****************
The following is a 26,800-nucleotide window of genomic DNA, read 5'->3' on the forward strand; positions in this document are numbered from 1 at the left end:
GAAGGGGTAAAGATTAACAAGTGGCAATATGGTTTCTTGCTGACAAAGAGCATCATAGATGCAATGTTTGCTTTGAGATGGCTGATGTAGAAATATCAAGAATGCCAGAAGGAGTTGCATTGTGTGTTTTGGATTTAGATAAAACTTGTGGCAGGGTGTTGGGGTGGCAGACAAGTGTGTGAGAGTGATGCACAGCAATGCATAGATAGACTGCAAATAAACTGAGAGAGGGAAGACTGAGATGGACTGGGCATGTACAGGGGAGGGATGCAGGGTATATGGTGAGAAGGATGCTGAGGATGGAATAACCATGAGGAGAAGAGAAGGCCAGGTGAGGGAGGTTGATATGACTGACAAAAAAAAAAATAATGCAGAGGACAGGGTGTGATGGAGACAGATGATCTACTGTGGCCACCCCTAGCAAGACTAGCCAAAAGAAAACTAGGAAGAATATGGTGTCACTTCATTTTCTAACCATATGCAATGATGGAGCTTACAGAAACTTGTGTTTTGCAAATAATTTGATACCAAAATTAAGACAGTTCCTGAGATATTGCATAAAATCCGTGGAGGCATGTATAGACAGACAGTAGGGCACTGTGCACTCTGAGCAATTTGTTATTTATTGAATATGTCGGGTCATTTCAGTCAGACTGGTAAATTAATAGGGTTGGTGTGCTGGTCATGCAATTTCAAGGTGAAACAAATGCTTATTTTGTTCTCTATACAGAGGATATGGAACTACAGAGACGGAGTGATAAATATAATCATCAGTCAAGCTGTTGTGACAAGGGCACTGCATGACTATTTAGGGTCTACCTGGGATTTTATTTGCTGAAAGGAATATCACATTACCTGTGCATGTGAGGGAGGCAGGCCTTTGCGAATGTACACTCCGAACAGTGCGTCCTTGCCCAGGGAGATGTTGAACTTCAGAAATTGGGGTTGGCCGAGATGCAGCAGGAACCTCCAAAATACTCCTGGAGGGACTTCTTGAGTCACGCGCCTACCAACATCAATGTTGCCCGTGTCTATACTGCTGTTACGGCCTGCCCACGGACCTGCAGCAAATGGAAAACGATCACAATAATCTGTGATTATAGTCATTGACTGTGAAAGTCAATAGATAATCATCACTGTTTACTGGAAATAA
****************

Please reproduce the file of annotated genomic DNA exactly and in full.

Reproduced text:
The following is a 26,800-nucleotide window of genomic DNA, read 5'->3' on the forward strand; positions in this document are numbered from 1 at the left end:
GAAGGGGTAAAGATTAACAAGTGGCAATATGGTTTCTTGCTGACAAAGAGCATCATAGATGCAATGTTTGCTTTGAGATGGCTGATGTAGAAATATCAAGAATGCCAGAAGGAGTTGCATTGTGTGTTTTGGATTTAGATAAAACTTGTGGCAGGGTGTTGGGGTGGCAGACAAGTGTGTGAGAGTGATGCACAGCAATGCATAGATAGACTGCAAATAAACTGAGAGAGGGAAGACTGAGATGGACTGGGCATGTACAGGGGAGGGATGCAGGGTATATGGTGAGAAGGATGCTGAGGATGGAATAACCATGAGGAGAAGAGAAGGCCAGGTGAGGGAGGTTGATATGACTGACAAAAAAAAAAATAATGCAGAGGACAGGGTGTGATGGAGACAGATGATCTACTGTGGCCACCCCTAGCAAGACTAGCCAAAAGAAAACTAGGAAGAATATGGTGTCACTTCATTTTCTAACCATATGCAATGATGGAGCTTACAGAAACTTGTGTTTTGCAAATAATTTGATACCAAAATTAAGACAGTTCCTGAGATATTGCATAAAATCCGTGGAGGCATGTATAGACAGACAGTAGGGCACTGTGCACTCTGAGCAATTTGTTATTTATTGAATATGTCGGGTCATTTCAGTCAGACTGGTAAATTAATAGGGTTGGTGTGCTGGTCATGCAATTTCAAGGTGAAACAAATGCTTATTTTGTTCTCTATACAGAGGATATGGAACTACAGAGACGGAGTGATAAATATAATCATCAGTCAAGCTGTTGTGACAAGGGCACTGCATGACTATTTAGGGTCTACCTGGGATTTTATTTGCTGAAAGGAATATCACATTACCTGTGCATGTGAGGGAGGCAGGCCTTTGCGAATGTACACTCCGAACAGTGCGTCCTTGCCCAGGGAGATGTTGAACTTCAGAAATTGGGGTTGGCCGAGATGCAGCAGGAACCTCCAAAATACTCCTGGAGGGACTTCTTGAGTCACGCGCCTACCAACATCAATGTTGCCCGTGTCTATACTGCTGTTACGGCCTGCCCACGGACCTGCAGCAAATGGAAAACGATCACAATAATCTGTGATTATAGTCATTGACTGTGAAAGTCAATAGATAATCATCACTGTTTACTGGAAATAA